[SciPy-User] bug in signal.lsim2

Warren Weckesser warren.weckesser@enthought....
Thu Jan 28 20:05:28 CST 2010

Or, you could modify your script lsim2_problem.py to eliminate the 
initial interval during which the solution is exactly zero, by changing 
this line:

    u2[50:100] = amp

to this:

    u2[:50] = amp

This just translates the pulse so that it starts at t=0. Since the 
default initial condition used by lsim2 is zero, it will give the same 
solution, just translated in time.


Warren Weckesser wrote:
> Ryan,
> The problem is that the ODE solver used by lsim2 is too good. :)
> It uses scipy.integrate.odeint, which in turn uses the Fortran library 
> LSODA.  Like any good solver, LSODA is an adaptive solver--it adjusts 
> its step size to be as large as possible while keeping estimates of 
> the error bounded.  For the problem you are solving, with initial 
> condition 0, the exact solution is initially exactly 0.  This is such 
> a nice smooth solution that the solver's step size quickly grows--so 
> big, in fact, that it skips right over your pulse and never sees it.
> So how does it create all those intermediate points at the requested 
> time values?  It uses interpolation between the steps that it computed 
> to create the solution values at the times that you requested.  So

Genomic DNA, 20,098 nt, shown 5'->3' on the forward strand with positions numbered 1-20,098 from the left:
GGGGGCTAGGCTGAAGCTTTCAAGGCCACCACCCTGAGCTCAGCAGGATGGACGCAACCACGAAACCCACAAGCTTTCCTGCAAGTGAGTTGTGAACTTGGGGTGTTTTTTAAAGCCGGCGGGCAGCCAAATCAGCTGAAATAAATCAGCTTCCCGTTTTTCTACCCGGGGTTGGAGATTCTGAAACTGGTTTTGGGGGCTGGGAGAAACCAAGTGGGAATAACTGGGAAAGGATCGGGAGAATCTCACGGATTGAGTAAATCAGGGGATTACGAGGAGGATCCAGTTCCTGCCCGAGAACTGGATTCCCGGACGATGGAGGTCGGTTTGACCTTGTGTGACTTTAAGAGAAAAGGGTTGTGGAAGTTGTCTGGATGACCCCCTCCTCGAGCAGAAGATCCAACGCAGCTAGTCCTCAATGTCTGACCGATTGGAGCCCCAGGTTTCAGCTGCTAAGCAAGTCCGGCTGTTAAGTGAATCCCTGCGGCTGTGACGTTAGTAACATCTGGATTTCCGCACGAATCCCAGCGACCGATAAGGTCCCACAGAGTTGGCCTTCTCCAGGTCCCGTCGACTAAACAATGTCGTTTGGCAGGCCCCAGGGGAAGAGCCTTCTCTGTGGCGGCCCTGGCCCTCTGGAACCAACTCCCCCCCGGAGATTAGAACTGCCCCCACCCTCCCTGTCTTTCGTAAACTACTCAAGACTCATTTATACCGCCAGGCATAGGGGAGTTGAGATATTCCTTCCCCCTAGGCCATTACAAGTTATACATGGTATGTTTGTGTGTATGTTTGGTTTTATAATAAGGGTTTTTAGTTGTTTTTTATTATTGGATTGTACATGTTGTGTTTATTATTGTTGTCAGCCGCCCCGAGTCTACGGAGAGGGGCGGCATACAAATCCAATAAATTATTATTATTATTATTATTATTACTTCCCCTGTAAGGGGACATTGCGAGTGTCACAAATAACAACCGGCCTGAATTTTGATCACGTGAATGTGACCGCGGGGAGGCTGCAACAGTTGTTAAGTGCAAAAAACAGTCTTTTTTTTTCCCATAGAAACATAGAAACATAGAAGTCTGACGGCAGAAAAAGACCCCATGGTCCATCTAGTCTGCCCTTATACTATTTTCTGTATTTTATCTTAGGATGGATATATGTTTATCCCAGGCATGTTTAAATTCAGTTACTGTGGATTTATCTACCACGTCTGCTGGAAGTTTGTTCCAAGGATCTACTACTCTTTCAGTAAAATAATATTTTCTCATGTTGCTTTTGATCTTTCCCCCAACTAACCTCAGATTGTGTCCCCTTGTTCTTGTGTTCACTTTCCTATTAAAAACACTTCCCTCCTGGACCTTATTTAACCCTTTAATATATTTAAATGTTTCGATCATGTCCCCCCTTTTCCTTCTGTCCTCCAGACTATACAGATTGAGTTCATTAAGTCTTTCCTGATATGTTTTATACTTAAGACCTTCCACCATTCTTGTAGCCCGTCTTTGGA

> using a finer grid of time values won't help.  (If lsim2 gave you a 
> hook into the parameters passed to odeint, you could set odeint's 
> 'hmax' to a value smaller than your pulse width, which would force the 
> solver to see the pulse.  But there is no way to set that parameter 
> from lsim2.)
> The basic problem is you are passing in a discontinuous function to a 
> solver that expects a smooth function.  A better way to solve this 
> problem is to explicitly account for the discontinuity. One 
> possibility is the attached script.
> This is an excellent "learning opportunity" for your students on the 
> hazards of numerical computing!
> Warren
> Ryan Krauss wrote:
>> I believe I have discovered a bug in signal.lsim2.  I believe the
>> short attached script illustrates the problem.  I was trying to
>> predict the response of a transfer function with a pure integrator:
>>              g
>> G = -------------
>>          s(s+p)
>> to a finite width pulse.  lsim2 seems to handle the step response just
>> fine, but says that the pulse response is exactly 0.0 for the entire
>> time of the simulation.  Obviously, this isn't the right answer.
>> I am running scipy 0.7.0 and numpy 1.2.1 on Ubuntu 9.04, but I also
>> have the same problem on Windows running 0.7.1 and 1.4.0.
>> Thanks,
>> Ryan
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